Offer job stability and security
Make your workforce feel that they can look forward to having a long and fruitful professional relationship with you and that they don’t have to worry about suddenly being given the pink slip due to downsizing or retrenchment. One way of doing so is by providing benefits on top of their salaries, such as healthcare benefits or bonuses based on performance reviews. You can also give your workforce big projects to handle, which will send the message that you view them as an indispensable part of your business and can be trusted with integral operations. Finally, present a future timeline where your company and the outsourced workforce are working hand in hand in the foreseeable future – they’ll see it as an incontrovertible proof that you plan on working with them for a long time.
Provide personal guidance and coaching
There’s a good chance that one or two of the outsourced employees may be lagging behind in terms of performance or work output. Don’t be too quick to discipline or criticize them in front of their colleagues, but rather take a personal hand in training or coaching them to do better. Doing so will not only help you get your points across easier, but it’ll also motivate them to perform better overall, because they know that you took time out of your own schedule in order to help them. Also, make sure that you’re always available to answer any clarifications and questions that they may have, and be sure that they know it. You’ll be able to avoid misunderstandings and miscommunications in this way.
Remove their fixed limiting beliefs
Filipinos are known to greatly respect office pecking order and seniority, devoting all their thoughts and energy to their own jobs and work roles. While you can expect them to deliver honest feedback when asked, they will rarely volunteer ideas or suggestions to coworkers in other teams or departments. This is something that you need to address, as you never know when a suggestion could dramatically improve a work process or make things easier for the rest of the team. Resolve this by making it clear to your workforce that you are always willing to hear suggestions, feedback or ideas from them, no matter what their position or team is. Your Filipino workforce managers should also be instructed to be more open to receiving such communication as well.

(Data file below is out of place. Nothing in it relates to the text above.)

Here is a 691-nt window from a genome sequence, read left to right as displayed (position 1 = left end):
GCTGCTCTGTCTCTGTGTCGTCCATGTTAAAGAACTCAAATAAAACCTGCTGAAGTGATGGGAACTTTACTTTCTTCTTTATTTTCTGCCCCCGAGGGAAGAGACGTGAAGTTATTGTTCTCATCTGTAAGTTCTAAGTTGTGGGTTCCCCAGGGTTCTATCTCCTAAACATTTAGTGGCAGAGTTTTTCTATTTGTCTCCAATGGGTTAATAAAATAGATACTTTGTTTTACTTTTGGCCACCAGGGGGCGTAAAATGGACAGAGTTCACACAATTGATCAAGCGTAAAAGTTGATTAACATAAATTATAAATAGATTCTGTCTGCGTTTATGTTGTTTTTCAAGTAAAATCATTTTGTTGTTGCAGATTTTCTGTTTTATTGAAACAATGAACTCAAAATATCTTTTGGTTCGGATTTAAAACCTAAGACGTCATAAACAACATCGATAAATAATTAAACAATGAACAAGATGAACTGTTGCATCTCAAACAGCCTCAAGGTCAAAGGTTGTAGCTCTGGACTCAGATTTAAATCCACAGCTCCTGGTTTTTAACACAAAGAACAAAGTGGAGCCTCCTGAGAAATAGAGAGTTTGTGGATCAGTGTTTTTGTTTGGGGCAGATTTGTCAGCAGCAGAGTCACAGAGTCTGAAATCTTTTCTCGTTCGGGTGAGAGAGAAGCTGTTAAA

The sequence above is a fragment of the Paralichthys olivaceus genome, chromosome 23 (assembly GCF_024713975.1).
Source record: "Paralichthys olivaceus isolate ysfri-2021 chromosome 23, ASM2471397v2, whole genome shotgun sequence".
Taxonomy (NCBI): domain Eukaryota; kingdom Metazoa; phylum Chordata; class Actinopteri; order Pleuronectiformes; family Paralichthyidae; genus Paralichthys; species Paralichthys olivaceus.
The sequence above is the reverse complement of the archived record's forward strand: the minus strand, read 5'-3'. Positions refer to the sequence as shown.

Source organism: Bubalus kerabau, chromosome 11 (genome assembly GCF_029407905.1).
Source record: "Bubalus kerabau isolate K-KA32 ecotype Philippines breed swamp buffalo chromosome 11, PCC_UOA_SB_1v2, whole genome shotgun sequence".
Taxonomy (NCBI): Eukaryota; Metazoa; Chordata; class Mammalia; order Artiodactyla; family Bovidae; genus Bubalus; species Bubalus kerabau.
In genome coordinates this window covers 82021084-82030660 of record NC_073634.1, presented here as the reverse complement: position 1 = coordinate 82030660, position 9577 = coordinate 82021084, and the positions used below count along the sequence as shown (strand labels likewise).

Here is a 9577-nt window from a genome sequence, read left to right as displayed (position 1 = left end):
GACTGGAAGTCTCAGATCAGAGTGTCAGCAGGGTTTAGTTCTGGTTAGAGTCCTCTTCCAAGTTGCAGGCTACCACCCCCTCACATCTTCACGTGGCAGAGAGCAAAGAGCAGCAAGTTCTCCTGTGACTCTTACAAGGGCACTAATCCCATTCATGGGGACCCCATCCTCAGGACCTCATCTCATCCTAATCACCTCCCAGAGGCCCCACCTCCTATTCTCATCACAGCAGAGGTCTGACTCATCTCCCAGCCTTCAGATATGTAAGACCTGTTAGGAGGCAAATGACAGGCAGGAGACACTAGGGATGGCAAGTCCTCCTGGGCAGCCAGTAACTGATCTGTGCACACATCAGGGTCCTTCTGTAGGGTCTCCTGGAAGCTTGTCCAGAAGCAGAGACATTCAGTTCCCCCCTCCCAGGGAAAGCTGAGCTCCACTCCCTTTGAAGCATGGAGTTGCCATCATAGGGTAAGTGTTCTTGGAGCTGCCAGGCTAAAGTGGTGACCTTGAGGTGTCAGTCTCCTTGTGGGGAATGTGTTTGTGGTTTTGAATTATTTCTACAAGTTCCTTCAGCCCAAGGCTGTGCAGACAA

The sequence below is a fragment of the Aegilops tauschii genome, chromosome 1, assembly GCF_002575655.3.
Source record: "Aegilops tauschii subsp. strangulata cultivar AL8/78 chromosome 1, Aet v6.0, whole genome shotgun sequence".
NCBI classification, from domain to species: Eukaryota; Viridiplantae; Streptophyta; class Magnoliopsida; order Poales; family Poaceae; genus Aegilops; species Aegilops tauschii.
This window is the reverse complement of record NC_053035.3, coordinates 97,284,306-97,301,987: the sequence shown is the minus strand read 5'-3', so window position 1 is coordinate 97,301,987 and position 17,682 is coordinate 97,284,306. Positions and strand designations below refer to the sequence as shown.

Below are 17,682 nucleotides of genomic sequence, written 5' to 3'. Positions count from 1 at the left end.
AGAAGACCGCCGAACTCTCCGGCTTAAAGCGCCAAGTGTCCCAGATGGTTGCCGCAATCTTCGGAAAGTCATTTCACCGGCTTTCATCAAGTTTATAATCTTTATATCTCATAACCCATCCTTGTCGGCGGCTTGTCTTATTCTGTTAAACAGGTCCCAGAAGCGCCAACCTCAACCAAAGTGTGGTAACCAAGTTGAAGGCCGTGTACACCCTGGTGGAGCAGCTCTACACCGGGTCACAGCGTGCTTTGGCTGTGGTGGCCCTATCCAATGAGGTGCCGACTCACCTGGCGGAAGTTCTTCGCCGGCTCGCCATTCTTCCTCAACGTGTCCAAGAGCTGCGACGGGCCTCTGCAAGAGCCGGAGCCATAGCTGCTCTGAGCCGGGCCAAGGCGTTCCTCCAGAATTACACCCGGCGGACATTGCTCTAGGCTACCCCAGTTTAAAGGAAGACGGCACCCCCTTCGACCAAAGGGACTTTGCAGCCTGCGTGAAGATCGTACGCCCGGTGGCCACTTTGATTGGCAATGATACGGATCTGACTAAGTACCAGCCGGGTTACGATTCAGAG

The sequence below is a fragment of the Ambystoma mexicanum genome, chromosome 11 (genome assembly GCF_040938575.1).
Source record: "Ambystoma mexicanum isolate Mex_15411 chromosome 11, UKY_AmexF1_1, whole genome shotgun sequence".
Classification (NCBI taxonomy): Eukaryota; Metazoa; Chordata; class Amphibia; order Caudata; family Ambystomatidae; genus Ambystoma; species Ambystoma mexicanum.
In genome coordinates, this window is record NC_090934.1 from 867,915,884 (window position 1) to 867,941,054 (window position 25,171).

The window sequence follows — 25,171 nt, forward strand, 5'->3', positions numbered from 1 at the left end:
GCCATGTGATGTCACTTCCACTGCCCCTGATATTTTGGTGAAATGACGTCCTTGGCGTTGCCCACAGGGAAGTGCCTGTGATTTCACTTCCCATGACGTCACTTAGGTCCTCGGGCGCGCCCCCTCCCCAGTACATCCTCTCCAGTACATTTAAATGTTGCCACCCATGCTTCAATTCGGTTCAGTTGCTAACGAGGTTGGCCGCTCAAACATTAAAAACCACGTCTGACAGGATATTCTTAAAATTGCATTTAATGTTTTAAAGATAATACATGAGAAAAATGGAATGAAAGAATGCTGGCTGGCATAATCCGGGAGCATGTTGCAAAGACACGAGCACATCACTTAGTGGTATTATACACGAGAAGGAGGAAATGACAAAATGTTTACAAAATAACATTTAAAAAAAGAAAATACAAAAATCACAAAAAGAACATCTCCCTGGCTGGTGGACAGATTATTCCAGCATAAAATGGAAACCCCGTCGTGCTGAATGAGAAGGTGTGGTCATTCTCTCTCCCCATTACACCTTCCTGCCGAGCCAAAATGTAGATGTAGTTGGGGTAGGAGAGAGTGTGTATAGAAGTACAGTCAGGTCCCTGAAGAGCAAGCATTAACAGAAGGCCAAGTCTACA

Create a work-friendly office environment
Since Filipinos treat their coworkers as a natural extension of their family unit, it’s only logical that they treat their office as a second home. This is both a negative and a positive for you, the employer. Employees may get comfortable with their office to the point that they don’t mind spending long hours working inside it, but at the same time, the lax attitude in the workplace can have a detrimental effect on deadlines and schedules. Solve this by taking the necessary steps to foster a more work-oriented office that still has room for some rest and relaxation.
Enforce strict rules about punctuality
Clearly define the exact time when employees should report to work, and what counts as ‘being late’ or ‘absent’. Filipinos are punctual when it comes to work, but they are known to be tardy when it comes to informal meetups. By being very strict when it comes to schedules, you are letting them arrange their schedules more accurately. This will make them more efficient with their time.
Ensure that business procedures, standards, and structures are clear
As much as possible, make everything about your company, particularly the tasks assigned to the outsourced staff, as clear as possible. You don’t need to be completely transparent if you don’t want to, but make sure that everything that they need to understand is laid out completely and in full detail. If they have a point of contact from your in-house workforce, then make sure that they know that POC’s name, contact details, and what times they’ll be available. If you want them to report to work in business casual, clearly say it. Formalize everything into manuals and paperwork for easy reference. Avoid vagueness at all costs.
Avoid public shaming
If a specific team or member of your Filipino workforce needs to be confronted with issues regarding their work performance, behavior, or anything else, be sure to do it constructively and behind closed doors. Publicly criticizing or shaming a specific member in front of their coworkers is a big taboo in Filipino society, and will cause an overt amount of distress and embarrassment to whoever is on the receiving end. After all, you’ve essentially made them lose face in front of their coworkers.
Celebrate Filipino holidays with them.
You don’t necessarily have to make a trip to the country to celebrate every holiday with the Filipino team; you only need to make it known that you acknowledge and respect these holidays—that’s enough to endear you to your employees. Hosting an office Christmas party may cost a bit at first, but it can really boost employee motivation and workforce morale.
Outsourcing to the Philippines is a cost-effective measure that can greatly enhance and streamline your business operations. The low labor cost in the country, its cultural compatibility with the US and other western countries, and the skills of the Filipino workforce make the Philippines a solid choice when it comes to outsourcing destinations. However, as we’ve outlined in this article, employers and business owners will have to take certain steps in order to foster a more work-friendly environment in the workplace. By doing the steps mentioned above, you not only ensure that you’re getting what you paid for and more, you’re also motivating your Filipino employees to go even further for you.